The manuscript containing one of the earliest known references to the word “elf” has been digitised by the British Library and is available to view online.
Royal MS 2 A XX is a late-eighth-century royal prayerbook from the Kingdom of Mercia.
On the lower half of f.4v is a prayer which involves an exorcism: “I conjure you, devil of Satan, of (an/the) elf, through the living and true God […] that he is put to flight from that person”.1
This could be a reference to an elf or some being with the name “Elf”. Either way, the association with evil is clear. This may reflect pre-Christian beliefs in Anglo-Saxon society, with the scribe using “elf” to help his audience understand Satan with a comparison to a more familiar concept.
That “elf” was used to refer to an evil creature (or creatures) in Anglo-Saxon England should come as no surprise to those familiar with the following line and a half from Beowulf:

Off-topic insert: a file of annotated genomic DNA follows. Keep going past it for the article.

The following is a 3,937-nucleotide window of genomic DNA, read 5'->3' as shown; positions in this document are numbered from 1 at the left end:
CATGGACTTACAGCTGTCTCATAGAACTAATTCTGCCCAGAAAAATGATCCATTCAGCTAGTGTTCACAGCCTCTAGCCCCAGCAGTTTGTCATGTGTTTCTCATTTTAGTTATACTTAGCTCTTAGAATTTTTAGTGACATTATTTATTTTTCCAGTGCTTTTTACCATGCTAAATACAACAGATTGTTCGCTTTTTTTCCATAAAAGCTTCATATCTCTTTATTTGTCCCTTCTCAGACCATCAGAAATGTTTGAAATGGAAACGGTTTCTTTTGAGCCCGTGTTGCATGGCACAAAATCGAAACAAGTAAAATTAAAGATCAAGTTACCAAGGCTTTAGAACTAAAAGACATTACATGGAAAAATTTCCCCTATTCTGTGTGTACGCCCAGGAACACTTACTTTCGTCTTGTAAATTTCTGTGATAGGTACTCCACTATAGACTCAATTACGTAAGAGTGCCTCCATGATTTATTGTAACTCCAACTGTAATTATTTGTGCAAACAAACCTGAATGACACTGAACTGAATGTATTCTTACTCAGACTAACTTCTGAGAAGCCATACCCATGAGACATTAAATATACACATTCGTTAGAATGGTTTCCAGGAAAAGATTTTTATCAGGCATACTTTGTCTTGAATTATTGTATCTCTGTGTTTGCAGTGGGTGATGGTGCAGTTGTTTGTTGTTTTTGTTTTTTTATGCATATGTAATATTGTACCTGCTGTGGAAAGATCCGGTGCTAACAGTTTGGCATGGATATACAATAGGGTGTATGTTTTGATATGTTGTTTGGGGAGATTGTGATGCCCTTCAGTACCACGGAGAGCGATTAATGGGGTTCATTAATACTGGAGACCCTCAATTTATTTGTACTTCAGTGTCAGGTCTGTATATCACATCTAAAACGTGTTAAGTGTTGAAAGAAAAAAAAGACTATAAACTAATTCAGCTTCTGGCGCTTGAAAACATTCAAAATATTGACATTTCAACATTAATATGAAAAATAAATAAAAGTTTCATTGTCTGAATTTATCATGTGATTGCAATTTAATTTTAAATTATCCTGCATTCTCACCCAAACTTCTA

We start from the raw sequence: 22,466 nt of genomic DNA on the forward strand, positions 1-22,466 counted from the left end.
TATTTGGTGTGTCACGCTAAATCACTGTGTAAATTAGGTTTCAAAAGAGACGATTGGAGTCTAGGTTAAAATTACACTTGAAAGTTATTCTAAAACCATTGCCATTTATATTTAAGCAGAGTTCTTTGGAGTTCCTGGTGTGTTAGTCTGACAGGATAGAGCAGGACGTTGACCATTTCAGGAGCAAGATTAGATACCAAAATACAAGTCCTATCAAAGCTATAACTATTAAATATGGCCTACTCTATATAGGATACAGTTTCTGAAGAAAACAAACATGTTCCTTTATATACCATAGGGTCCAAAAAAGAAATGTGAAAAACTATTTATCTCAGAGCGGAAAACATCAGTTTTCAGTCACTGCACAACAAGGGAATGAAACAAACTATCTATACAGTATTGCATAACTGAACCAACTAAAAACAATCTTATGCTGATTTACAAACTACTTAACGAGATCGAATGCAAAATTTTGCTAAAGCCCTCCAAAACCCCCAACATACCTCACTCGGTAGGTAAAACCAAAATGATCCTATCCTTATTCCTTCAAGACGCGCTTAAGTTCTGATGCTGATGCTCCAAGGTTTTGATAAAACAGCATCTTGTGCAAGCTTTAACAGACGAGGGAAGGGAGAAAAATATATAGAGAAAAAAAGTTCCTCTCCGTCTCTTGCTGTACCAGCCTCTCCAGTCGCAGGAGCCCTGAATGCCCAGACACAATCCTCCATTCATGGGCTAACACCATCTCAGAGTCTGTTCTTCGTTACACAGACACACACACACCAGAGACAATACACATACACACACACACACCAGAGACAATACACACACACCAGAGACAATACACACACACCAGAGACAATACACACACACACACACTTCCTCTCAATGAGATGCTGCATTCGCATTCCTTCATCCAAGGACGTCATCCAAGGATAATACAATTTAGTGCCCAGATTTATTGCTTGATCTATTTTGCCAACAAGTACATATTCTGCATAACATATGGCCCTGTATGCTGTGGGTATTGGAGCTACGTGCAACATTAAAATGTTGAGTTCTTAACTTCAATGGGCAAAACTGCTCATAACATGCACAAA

eotenas ond ylfe ond orcnéäs
In Letter 236, Tolkien commented that “[i]n all Old English poetry ‘elves’ (ylfe) occurs once only, in Beowulf, associated with trolls, giants, and the Undead, as the accursed offspring of Cain.” That Tolkien could not bear such a negative association is clear from his prose translation of the above passage: “ogre, goblins, and haunting shapes of hell”.2
- Translation from Alaric Hall, Elves in Anglo-Saxon England (Boydell, 2007), p. 72.
- J.R.R Tolkien, Beowulf: A Translation and Commentary, together with Sellic Spell, ed. Christopher Tolkien (London, 2014).
Daniel is an Officer without Portfolio and Trustee of The Tolkien Society. Elected in 2014, he is mainly responsible for the Society’s digital operations, including this website.